On August 26, 1981, an American reconnaissance aircraft was flying a bit too close to the contentious zone between North and South Korea for comfort. Subsequently, it came under threat from a missile fired from the northern side of the border. What happened next made it into the international press.
The aircraft involved was an SR-71 – known as the Blackbird – a long-range surveillance asset. At the time it was one of the fastest planes in production, its turbojet engines capable of delivering two times the speed of sound. Not only that but it was also capable of flying at very high altitudes, at heights not all military planes could achieve.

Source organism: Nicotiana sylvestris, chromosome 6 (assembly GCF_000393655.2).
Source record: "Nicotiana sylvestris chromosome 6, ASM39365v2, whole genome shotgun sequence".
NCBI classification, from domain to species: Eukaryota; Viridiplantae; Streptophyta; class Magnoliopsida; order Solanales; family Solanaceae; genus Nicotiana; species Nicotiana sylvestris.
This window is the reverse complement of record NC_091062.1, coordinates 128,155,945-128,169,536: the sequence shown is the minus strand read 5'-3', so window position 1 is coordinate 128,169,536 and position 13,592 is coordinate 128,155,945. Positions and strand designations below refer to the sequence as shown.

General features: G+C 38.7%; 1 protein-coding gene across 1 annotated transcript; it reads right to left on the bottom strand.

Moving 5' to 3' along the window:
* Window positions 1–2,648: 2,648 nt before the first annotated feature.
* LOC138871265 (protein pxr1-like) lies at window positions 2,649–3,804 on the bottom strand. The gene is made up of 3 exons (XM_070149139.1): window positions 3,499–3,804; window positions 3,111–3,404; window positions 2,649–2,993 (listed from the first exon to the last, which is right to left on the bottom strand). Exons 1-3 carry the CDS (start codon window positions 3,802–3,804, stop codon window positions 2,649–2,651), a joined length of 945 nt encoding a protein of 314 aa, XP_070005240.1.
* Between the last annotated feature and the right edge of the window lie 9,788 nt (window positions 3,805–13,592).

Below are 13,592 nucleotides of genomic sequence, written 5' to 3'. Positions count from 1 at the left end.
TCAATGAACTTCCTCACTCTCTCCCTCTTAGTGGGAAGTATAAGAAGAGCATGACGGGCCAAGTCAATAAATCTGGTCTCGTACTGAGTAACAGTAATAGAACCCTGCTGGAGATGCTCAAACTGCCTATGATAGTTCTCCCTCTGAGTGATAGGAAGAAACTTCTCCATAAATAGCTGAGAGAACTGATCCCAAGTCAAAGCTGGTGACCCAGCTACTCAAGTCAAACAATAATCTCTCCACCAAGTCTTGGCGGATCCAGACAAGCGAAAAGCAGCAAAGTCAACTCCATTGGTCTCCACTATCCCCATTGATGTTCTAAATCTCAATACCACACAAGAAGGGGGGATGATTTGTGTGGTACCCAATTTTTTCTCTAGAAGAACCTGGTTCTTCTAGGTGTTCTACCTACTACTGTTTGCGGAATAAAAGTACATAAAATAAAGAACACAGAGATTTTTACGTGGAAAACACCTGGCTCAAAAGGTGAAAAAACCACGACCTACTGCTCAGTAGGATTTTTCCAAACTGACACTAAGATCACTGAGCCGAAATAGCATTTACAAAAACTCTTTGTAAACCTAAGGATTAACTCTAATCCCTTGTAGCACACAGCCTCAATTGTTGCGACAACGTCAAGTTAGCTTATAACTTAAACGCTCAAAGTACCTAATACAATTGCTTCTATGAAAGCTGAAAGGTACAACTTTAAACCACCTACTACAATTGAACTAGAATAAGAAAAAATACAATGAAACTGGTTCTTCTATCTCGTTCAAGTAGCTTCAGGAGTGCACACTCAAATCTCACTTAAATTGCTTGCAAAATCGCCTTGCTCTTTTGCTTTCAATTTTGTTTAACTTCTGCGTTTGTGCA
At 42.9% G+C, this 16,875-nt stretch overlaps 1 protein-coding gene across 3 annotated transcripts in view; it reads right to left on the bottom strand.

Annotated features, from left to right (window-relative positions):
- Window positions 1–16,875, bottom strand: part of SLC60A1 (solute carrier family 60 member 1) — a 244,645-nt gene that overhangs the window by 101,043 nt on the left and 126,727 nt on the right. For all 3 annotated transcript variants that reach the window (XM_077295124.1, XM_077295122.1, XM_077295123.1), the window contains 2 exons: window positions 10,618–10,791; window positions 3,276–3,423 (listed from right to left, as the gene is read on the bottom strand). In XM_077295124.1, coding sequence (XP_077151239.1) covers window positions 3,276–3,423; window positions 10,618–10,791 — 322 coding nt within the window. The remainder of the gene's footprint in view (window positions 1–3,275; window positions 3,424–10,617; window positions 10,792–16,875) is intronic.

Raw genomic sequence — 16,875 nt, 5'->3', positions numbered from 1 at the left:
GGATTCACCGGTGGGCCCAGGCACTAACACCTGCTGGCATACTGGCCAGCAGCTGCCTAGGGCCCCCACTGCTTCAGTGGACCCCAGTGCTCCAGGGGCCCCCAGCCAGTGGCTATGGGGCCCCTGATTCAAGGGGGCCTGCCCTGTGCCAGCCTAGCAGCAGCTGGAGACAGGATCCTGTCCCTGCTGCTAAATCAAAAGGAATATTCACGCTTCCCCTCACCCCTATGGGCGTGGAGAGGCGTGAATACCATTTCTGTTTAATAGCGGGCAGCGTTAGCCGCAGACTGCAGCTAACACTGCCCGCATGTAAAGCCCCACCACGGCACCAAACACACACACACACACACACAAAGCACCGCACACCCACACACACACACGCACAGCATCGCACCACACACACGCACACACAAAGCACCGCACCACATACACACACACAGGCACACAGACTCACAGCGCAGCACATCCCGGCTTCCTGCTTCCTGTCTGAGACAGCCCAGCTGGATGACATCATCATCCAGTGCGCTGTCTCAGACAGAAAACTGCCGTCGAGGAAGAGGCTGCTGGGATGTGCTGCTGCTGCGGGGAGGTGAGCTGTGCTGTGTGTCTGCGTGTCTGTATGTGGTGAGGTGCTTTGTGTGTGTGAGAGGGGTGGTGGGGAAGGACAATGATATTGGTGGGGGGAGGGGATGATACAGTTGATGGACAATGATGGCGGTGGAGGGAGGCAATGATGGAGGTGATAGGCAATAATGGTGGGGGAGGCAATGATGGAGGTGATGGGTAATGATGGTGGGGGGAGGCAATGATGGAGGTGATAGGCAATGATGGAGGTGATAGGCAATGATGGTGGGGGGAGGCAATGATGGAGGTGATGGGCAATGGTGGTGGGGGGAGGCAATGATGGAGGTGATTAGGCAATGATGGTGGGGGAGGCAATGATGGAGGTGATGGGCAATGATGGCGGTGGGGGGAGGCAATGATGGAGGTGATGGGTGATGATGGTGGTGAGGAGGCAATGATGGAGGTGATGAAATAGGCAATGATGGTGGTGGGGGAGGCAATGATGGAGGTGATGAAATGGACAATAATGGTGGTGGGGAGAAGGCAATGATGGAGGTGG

The story behind the SR-71, from conception to finished article, is fascinating. The Pentagon asked Lockheed for an update of the manufacturer’s iconic U-2 for use in the ever-developing Cold War. A plane that could be both fast and stealthy, with the ultimate aim of being impossible to be shot down.